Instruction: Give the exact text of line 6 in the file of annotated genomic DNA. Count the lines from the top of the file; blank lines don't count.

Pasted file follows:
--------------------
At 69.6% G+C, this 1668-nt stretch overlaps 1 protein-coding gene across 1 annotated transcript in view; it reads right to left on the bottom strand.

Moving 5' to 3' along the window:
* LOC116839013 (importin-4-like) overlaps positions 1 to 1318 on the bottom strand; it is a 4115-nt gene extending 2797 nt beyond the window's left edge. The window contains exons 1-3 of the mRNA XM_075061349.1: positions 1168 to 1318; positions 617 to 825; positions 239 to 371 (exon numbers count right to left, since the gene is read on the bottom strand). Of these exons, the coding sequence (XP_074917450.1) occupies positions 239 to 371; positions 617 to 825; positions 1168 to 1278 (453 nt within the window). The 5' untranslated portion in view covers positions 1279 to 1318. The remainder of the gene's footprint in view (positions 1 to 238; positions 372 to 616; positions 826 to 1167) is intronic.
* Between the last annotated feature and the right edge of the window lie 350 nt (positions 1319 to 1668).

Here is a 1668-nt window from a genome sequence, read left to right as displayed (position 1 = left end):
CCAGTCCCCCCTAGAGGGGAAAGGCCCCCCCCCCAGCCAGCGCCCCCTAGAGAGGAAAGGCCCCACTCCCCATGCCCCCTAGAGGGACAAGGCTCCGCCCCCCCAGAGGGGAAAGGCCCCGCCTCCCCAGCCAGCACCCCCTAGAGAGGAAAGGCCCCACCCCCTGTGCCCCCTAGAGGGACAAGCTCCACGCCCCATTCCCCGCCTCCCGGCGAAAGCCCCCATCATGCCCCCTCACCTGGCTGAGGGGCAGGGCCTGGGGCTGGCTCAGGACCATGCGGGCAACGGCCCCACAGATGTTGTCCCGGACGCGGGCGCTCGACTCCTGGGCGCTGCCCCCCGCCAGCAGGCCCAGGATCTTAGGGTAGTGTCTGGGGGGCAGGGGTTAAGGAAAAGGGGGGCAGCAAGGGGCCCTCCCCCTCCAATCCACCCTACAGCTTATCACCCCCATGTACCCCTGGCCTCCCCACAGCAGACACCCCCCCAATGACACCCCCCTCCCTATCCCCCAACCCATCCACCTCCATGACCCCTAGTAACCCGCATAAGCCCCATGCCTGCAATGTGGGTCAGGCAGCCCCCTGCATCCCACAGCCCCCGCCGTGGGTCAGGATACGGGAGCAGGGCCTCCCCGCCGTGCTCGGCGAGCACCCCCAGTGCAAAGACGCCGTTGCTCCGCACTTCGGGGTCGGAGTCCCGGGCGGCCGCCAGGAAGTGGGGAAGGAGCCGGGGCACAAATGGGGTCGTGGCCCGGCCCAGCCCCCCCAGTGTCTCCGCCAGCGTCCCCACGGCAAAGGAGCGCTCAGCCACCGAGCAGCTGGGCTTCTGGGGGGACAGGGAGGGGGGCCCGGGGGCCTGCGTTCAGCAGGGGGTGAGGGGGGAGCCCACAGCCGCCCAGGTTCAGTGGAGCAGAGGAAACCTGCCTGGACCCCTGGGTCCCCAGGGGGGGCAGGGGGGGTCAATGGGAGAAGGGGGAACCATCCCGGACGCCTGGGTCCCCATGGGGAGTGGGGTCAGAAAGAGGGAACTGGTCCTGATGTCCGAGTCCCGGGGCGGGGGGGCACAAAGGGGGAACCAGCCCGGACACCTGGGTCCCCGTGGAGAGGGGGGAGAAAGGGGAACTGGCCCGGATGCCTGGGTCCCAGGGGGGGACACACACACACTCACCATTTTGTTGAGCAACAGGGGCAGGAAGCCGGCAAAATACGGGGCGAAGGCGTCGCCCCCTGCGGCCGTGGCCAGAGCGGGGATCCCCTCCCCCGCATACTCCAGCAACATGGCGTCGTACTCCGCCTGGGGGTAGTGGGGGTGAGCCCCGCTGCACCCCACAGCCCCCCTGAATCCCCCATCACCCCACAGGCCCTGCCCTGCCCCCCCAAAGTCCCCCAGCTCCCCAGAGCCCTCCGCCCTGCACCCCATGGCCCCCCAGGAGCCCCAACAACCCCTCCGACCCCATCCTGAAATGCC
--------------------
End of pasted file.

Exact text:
CCAGTCCCCCCTAGAGGGGAAAGGCCCCCCCCCCAGCCAGCGCCCCCTAGAGAGGAAAGGCCCCACTCCCCATGCCCCCTAGAGGGACAAGGCTCCGCCCCCCCAGAGGGGAAAGGCCCCGCCTCCCCAGCCAGCACCCCCTAGAGAGGAAAGGCCCCACCCCCTGTGCCCCCTAGAGGGACAAGCTCCACGCCCCATTCCCCGCCTCCCGGCGAAAGCCCCCATCATGCCCCCTCACCTGGCTGAGGGGCAGGGCCTGGGGCTGGCTCAGGACCATGCGGGCAACGGCCCCACAGATGTTGTCCCGGACGCGGGCGCTCGACTCCTGGGCGCTGCCCCCCGCCAGCAGGCCCAGGATCTTAGGGTAGTGTCTGGGGGGCAGGGGTTAAGGAAAAGGGGGGCAGCAAGGGGCCCTCCCCCTCCAATCCACCCTACAGCTTATCACCCCCATGTACCCCTGGCCTCCCCACAGCAGACACCCCCCCAATGACACCCCCCTCCCTATCCCCCAACCCATCCACCTCCATGACCCCTAGTAACCCGCATAAGCCCCATGCCTGCAATGTGGGTCAGGCAGCCCCCTGCATCCCACAGCCCCCGCCGTGGGTCAGGATACGGGAGCAGGGCCTCCCCGCCGTGCTCGGCGAGCACCCCCAGTGCAAAGACGCCGTTGCTCCGCACTTCGGGGTCGGAGTCCCGGGCGGCCGCCAGGAAGTGGGGAAGGAGCCGGGGCACAAATGGGGTCGTGGCCCGGCCCAGCCCCCCCAGTGTCTCCGCCAGCGTCCCCACGGCAAAGGAGCGCTCAGCCACCGAGCAGCTGGGCTTCTGGGGGGACAGGGAGGGGGGCCCGGGGGCCTGCGTTCAGCAGGGGGTGAGGGGGGAGCCCACAGCCGCCCAGGTTCAGTGGAGCAGAGGAAACCTGCCTGGACCCCTGGGTCCCCAGGGGGGGCAGGGGGGGTCAATGGGAGAAGGGGGAACCATCCCGGACGCCTGGGTCCCCATGGGGAGTGGGGTCAGAAAGAGGGAACTGGTCCTGATGTCCGAGTCCCGGGGCGGGGGGGCACAAAGGGGGAACCAGCCCGGACACCTGGGTCCCCGTGGAGAGGGGGGAGAAAGGGGAACTGGCCCGGATGCCTGGGTCCCAGGGGGGGACACACACACACTCACCATTTTGTTGAGCAACAGGGGCAGGAAGCCGGCAAAATACGGGGCGAAGGCGTCGCCCCCTGCGGCCGTGGCCAGAGCGGGGATCCCCTCCCCCGCATACTCCAGCAACATGGCGTCGTACTCCGCCTGGGGGTAGTGGGGGTGAGCCCCGCTGCACCCCACAGCCCCCCTGAATCCCCCATCACCCCACAGGCCCTGCCCTGCCCCCCCAAAGTCCCCCAGCTCCCCAGAGCCCTCCGCCCTGCACCCCATGGCCCCCCAGGAGCCCCAACAACCCCTCCGACCCCATCCTGAAATGCC